This Indian-made machine costs only a quarter of imported electric defibrillators
On World Heart Day, a team of innovators in Pune have revealed a hand-cranked defibrillator, which can save cardiac arrest patients when there is no electricity. A defibrillator is a medical device that delivers a dose of electric current to the heart.
This low-cost device, which can be powered up in 12 seconds by rotating a small hand paddle, can be a life saver in regions where electricity is scarce. Defibrillators powered by electricity are common in airports and hospitals, but this Indian-made machine costs only a quarter of imported electric defibrillators.
"We have developed the world's first hand-cranked defibrillator that would be useful in places that do not have reliable electric supply," said Ashish Gawade, director of Jeevtronics Private Limited.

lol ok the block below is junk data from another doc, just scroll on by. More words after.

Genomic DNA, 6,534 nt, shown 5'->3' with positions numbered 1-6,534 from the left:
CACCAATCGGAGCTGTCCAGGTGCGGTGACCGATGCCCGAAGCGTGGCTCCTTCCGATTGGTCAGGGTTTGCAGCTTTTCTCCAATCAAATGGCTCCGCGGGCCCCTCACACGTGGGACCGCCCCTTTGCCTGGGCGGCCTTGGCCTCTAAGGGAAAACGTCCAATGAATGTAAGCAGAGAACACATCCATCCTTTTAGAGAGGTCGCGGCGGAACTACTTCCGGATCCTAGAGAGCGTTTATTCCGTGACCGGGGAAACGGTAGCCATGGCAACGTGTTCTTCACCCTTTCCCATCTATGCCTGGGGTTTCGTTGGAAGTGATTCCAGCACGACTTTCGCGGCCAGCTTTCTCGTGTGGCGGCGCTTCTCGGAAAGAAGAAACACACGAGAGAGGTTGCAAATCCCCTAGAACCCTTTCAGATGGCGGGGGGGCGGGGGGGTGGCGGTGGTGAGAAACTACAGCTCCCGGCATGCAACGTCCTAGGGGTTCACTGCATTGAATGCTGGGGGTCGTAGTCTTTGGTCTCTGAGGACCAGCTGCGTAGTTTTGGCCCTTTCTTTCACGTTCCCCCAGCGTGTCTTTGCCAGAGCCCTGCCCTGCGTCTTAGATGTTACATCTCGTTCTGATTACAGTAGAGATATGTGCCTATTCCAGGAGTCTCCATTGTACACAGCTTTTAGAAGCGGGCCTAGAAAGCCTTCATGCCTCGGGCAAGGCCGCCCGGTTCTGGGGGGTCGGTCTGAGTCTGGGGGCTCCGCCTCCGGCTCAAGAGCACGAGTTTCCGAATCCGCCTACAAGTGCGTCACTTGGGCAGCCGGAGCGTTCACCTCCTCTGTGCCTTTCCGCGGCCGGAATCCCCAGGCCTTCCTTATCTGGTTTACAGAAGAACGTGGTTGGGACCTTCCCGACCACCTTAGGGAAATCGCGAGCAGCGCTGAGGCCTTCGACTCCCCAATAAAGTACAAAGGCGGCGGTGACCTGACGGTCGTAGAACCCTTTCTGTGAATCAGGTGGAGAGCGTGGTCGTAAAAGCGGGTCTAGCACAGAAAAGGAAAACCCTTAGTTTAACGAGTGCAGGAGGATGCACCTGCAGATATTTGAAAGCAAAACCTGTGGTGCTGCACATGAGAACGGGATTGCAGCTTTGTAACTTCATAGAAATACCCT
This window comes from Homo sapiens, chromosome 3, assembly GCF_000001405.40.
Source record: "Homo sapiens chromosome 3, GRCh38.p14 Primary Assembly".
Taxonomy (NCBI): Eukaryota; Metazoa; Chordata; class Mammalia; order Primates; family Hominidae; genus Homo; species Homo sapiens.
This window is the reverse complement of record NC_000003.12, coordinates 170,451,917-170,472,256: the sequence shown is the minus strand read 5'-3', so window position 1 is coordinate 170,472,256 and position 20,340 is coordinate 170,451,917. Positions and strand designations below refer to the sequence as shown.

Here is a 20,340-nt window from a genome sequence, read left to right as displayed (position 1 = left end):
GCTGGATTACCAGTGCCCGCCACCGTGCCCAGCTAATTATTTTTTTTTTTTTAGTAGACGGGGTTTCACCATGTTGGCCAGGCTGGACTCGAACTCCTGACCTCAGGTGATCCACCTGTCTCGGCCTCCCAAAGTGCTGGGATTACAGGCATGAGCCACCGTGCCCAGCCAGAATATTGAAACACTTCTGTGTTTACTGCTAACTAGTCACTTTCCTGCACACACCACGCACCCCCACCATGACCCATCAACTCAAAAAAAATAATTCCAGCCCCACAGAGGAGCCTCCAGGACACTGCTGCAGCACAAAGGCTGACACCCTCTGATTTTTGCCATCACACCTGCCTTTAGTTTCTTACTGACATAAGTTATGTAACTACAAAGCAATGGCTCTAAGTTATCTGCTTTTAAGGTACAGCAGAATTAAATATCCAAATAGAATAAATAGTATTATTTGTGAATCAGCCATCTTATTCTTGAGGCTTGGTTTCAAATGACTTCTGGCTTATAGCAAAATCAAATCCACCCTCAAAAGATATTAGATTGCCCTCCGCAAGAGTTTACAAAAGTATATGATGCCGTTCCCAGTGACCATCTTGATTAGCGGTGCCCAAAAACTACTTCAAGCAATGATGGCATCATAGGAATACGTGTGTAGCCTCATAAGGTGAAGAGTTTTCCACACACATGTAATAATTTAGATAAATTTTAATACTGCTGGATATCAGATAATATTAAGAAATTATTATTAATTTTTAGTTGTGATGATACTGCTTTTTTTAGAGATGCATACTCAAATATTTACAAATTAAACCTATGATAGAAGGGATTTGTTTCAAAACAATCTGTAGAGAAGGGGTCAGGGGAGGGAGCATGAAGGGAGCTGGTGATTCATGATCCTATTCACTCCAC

Mr Gawade and his team were inspired by management guru CK Prahalad to develop this device in four years.
"From the social impact point of view we want to cut the death rate due to heart attacks by three or four times, bringing it to levels similar to developed countries," said Mr Gawade.
According to the 2016 report of the Global Burden of Disease (GBD) Institute for Health Metrics and Evaluation, 17.64 million deaths were caused by cardiovascular diseases globally. With 2.75 million of these occurring in India, the country is fast becoming the world capital of heart attacks.
GBD data shows ischemic heart disease was the leading cause of death in India, with a 53 per cent increase in cases since 2005. For women alone, there has been a 56 per cent jump since 2005.